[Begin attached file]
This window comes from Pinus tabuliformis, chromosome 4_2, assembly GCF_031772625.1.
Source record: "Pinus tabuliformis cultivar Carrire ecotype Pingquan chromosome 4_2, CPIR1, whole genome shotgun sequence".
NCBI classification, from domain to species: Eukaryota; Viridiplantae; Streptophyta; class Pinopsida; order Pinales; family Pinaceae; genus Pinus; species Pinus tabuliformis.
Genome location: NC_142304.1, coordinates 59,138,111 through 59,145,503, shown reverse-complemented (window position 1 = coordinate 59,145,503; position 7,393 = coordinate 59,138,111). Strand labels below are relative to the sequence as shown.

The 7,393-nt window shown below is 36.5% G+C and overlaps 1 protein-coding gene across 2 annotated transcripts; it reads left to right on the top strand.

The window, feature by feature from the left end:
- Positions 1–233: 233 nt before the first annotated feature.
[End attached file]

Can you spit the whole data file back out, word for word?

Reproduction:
This window comes from Pinus tabuliformis, chromosome 4_2, assembly GCF_031772625.1.
Source record: "Pinus tabuliformis cultivar Carrire ecotype Pingquan chromosome 4_2, CPIR1, whole genome shotgun sequence".
NCBI classification, from domain to species: Eukaryota; Viridiplantae; Streptophyta; class Pinopsida; order Pinales; family Pinaceae; genus Pinus; species Pinus tabuliformis.
Genome location: NC_142304.1, coordinates 59,138,111 through 59,145,503, shown reverse-complemented (window position 1 = coordinate 59,145,503; position 7,393 = coordinate 59,138,111). Strand labels below are relative to the sequence as shown.

The 7,393-nt window shown below is 36.5% G+C and overlaps 1 protein-coding gene across 2 annotated transcripts; it reads left to right on the top strand.

The window, feature by feature from the left end:
- Positions 1–233: 233 nt before the first annotated feature.